Current theme: Diversity in the workplace
- What percentage of senior management is female?
- What programmes are in place to increase diversity?
- What are you doing to attract the right talent?
The issue: This company has had various issues with its management of human capital, including cabin crew working conditions and protracted negotiations with trade unions.
The engagement: We engaged with the company both separately and collectively with other investors, meeting with company representatives including the CEO, members of the Board of Directors and the general workforce, as well as union representatives. We also took negative voting action at AGMs.
The result: We have seen the necessary improvements in the company’s recognition of and dealings with unions.
We believe that a sustainable company should act in the interests of all of its stakeholders – not just a narrow group of providers of capital – in order to create value. Companies should strive to promote positive relationships with employees, supply chains and customers, as well as to understand their broader impacts on the communities in which they operate.
In the medium term, our focus for the stakeholder engagement priority is on cyber security. Below are some of the questions we ask in our engagement on this theme.
Current theme: Cyber security
- How often is cyber security discussed at the board level?
- Where does the biggest cyber security risk lie in the organisation?
- How have previous breaches been dealt with and escalated?
Global technology company
The issue: A global technology company headquartered in the US has had various issues around data privacy and content management.
The engagement: Our stewardship specialists have engaged with the company a number of times. The initial engagement focused on data privacy and the steps the company has taken. Follow-up engagements focused on content management, fact-checking, and monitoring third-party developers, as well as updates regarding data privacy.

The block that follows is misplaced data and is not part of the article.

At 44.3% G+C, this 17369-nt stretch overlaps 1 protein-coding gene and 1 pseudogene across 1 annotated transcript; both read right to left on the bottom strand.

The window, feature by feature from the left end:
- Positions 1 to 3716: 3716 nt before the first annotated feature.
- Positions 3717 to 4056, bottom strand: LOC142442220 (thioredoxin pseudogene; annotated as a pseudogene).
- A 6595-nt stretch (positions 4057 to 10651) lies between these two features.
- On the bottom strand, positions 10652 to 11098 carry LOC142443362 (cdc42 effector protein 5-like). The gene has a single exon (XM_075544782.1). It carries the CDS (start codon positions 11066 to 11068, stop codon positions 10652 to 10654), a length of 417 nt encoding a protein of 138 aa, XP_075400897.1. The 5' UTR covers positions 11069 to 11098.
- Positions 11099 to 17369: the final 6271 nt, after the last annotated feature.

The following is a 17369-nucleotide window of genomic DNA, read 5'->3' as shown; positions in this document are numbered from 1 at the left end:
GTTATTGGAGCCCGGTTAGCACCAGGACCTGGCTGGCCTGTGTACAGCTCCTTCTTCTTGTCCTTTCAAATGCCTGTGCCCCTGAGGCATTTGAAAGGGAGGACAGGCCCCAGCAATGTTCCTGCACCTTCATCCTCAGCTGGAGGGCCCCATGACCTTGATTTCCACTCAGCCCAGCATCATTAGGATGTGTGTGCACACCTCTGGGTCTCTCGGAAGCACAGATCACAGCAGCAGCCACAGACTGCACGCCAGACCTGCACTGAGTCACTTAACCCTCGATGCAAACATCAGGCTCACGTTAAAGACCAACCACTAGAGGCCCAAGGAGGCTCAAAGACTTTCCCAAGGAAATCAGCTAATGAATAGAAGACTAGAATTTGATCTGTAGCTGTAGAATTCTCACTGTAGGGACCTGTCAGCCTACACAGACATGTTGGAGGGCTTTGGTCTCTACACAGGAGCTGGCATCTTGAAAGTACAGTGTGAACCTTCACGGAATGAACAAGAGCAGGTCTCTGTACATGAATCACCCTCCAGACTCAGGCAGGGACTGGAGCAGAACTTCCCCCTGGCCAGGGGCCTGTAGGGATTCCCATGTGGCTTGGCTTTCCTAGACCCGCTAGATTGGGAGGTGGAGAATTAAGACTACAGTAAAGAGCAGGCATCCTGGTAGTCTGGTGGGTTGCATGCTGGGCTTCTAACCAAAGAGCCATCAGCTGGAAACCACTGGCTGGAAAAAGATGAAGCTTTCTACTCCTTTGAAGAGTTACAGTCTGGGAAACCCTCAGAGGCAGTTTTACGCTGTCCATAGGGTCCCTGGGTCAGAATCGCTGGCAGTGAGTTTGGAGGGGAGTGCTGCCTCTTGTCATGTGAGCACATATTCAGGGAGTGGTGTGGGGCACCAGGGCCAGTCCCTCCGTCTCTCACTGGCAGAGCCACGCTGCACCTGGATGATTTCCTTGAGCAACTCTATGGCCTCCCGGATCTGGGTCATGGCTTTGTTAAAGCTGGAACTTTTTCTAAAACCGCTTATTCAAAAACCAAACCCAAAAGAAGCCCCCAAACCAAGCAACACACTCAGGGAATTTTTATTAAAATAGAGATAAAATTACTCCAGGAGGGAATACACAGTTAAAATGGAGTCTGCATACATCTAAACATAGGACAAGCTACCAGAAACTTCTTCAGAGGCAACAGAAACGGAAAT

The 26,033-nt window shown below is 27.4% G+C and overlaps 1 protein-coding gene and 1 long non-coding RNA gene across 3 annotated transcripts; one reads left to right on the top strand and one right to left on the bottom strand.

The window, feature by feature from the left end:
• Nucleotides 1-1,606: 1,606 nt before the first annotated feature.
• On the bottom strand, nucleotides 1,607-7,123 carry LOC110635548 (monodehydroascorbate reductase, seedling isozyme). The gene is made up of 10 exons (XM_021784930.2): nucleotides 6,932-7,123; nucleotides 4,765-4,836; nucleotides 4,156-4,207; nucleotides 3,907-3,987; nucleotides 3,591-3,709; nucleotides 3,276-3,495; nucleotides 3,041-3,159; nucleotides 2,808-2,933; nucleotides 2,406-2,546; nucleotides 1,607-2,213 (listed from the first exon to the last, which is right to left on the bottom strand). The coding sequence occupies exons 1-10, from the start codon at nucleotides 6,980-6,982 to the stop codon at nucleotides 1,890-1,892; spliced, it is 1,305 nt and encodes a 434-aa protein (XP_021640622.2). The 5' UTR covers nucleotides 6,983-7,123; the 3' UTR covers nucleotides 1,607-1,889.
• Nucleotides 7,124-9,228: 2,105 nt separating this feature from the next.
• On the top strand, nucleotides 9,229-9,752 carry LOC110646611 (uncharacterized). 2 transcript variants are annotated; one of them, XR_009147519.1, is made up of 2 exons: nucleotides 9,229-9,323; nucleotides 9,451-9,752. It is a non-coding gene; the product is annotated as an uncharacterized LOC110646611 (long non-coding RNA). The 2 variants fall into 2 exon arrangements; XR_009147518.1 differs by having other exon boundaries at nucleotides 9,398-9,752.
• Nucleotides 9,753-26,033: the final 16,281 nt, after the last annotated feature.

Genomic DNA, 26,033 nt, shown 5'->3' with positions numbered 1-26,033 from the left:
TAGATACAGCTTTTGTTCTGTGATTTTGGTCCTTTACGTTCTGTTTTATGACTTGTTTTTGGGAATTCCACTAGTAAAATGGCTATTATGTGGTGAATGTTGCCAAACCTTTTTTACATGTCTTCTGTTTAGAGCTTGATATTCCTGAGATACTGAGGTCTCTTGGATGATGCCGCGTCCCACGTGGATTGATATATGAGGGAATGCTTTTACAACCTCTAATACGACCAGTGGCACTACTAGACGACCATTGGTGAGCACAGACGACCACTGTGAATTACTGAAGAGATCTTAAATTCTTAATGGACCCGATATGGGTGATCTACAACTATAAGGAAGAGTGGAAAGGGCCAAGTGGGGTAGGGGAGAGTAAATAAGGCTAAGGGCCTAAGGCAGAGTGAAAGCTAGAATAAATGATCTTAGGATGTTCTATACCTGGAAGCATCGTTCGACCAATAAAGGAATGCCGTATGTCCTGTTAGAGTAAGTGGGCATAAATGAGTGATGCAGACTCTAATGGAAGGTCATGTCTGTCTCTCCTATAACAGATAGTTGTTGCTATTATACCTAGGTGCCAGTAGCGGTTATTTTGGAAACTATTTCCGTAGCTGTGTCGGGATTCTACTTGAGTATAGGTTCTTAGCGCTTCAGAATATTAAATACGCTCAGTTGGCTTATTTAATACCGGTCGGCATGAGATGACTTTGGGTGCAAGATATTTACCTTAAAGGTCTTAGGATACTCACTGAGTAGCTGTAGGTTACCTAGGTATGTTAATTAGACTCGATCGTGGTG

The result: The company was responsive to the concerns we raised. We have seen the necessary improvements in the company’s recognition of these issues, including modifications to the charter of its audit committee to be clearer about specific risk oversight, and increased oversight at the board level on data privacy and content management.
We believe that the risks and opportunities related to climate change can have a material impact on profitability, balance sheet, and can directly impact the ability of companies to create long-term shareholder value. By embedding climate risk considerations into corporate strategy, companies can manage risk and exploit opportunities to create sustainable value for shareholders in the long term.
In the medium term, we are focusing our climate engagement on strengthening corporate disclosure related to climate change. Sample engagement questions are provided below.
Current theme: Climate disclosure
- What is the company’s climate change strategy and governance approach?
- Does the company have a science-based target in place?
- Is the reporting on climate risk TCFD-aligned?*
The issue: A major steel manufacturer in Japan has been reluctant to commit to company-level environmental targets such as carbon footprint reduction and energy efficiency.
The engagement: We engaged with the senior officers in charge of corporate strategy and with investor relations specifically on climate risk. Since then, we have regularly raised concerns about the company’s lack of environmental disclosures.
The result: In 2019, the company issued its first climate-related scenario analysis in accordance with the TCFD. Although this is only a starting point, we have observed a significant improvement in management commitment on climate change.
Our policies and commitments
Investing on the basis of sustainability/ESG criteria involves qualitative and subjective analysis. There is no guarantee that the determinations made by the adviser will align with the beliefs or values of a particular investor. Companies identified by an ESG policy may not operate as expected, and adhering to an ESG policy may result in missed opportunities.